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Salimbene di Adam


Salimbene di Adam

Plaque marking his birthplace

Salimbene di Adam, O.F.M., (or Salimbene of Parma) (9 October 1221 – c. 1290) was an Italian Franciscan friar, theologian, and chronicler who is a source for Italian history of the 13th century.


  • Life 1
  • Works 2
  • Notes 3
  • Further reading 4
  • External links 5


He was born in Parma, the son of Guido di Adam, a crusader. Salimbene was a follower of Joachim de Fiore, and a believer in his apocalyptic teachings. Salimbene joined the Franciscan order in 1238 at the friary of Fano.

He then led a life of wandering, avoiding his father who did not wish him to join the Order, and visited Pisa and other Italian towns; then in 1247 he was sent to Lyon, and visited Paris, Ferrara Cremona, Troyes, Florence, Ravenna, Genoa, Reggio and the friary of Montefalcone (near San Polo d'Enza in the region of Emilia-Romagna). The last was the probable site of his death.


Salimbene's main work was his Cronica ("Chronicle"), covering the years 1167–1287.[1] It was begun around 1282 and begins with the founding of Alessandria. His extensive travels meant that he met many important people of the time including Frederick II, Holy Roman Emperor, Louis IX of France and Pope Innocent IV. He also describes everyday life vividly and gives unrivalled detail into internal disputes in the Franciscan order at the time.

He also wrote The Twelve Calamities of Emperor Frederick II and several treatises now lost. "The Twelve Calamities" is set up as a kind of servant's narrative (Exempla, examples), made to demonstrate the faults of Frederick II - often with loosely-fitted biblical quotations. One of the major themes of the work is Salimbene's emphasis on numerology. The chronicle itself is set up to demonstrate the parallel between the ten plagues and the ten calamities of Frederick II (conveniently he tacked on the last two after the parallel). Emphasizing the Christian nature of his narrative and the non-Christian nature of Frederick, Salimbene turns a phrase used during the crusades claiming that he'd "have been the best ruler, if only he were Christian."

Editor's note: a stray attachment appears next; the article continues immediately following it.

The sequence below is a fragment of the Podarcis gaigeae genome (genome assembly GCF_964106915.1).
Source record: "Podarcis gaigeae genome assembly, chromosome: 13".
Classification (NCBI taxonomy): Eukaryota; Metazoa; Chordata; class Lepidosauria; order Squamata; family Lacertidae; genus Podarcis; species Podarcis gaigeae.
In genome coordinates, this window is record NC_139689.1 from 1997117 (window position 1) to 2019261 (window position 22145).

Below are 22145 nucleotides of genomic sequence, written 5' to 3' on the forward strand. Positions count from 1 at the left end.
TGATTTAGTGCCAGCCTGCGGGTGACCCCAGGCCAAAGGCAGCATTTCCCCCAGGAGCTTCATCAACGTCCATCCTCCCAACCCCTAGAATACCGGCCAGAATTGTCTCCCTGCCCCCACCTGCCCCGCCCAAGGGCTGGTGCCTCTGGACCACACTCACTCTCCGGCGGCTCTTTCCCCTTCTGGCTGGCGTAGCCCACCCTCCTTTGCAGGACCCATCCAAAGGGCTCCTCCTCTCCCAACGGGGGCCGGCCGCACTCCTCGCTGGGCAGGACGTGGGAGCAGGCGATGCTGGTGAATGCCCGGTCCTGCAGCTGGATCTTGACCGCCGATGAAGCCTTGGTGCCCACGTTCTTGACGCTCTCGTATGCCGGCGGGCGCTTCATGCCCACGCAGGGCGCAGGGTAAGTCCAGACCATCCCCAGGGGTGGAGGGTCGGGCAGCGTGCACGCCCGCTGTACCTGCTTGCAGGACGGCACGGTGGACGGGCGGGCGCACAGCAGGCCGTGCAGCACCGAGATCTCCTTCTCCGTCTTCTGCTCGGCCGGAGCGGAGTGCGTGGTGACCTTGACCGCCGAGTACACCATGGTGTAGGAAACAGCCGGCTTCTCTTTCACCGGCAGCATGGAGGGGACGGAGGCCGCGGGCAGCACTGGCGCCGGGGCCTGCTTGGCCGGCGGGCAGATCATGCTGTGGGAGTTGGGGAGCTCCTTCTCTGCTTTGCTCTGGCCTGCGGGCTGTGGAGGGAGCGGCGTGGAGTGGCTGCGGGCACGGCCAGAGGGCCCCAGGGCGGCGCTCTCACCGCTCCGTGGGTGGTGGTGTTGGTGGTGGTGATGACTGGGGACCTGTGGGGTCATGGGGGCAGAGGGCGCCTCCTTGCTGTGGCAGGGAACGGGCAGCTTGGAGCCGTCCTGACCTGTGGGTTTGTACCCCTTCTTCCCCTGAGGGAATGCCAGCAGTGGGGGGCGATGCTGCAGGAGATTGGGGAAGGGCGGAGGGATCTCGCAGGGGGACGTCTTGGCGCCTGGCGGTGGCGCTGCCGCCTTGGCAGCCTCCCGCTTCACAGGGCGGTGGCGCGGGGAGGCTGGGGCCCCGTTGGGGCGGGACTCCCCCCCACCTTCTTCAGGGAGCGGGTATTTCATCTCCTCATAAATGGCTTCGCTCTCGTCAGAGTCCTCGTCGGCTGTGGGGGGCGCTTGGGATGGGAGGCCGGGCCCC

1. ^ Edited by G. Scalia in the series "Scrittori d'Italia", Bari 1966, and earlier in the same series by F. Bernini, 1942 (see link below).; G.C. Coulton, From St Francis to Dante: translations from the chronicle of the Franciscan Salimbene (London 1907; reprinted Philadelphia 1972) is called a "paraphrase" by David Abulafia, Frederick II: A Medieval Emperor (Oxford 1988) p. 444.

Further reading

  • The Chronicle of Salimbene de Adam ed. by J.L. Baird, G. Baglivi & J.R. Kane (Binghamton, N.Y.; Medieval & Renaissance Texts & Studies, 1986)

External links

  • Excerpt from the Chronicle of Salimbene on Frederick II, "as translated and paraphrased by G. Coulton"
  • Cronica, Ferdinando Bernini, Bari, 1942; scan of the complete text.
  •  "Salimbene degli Adami".  
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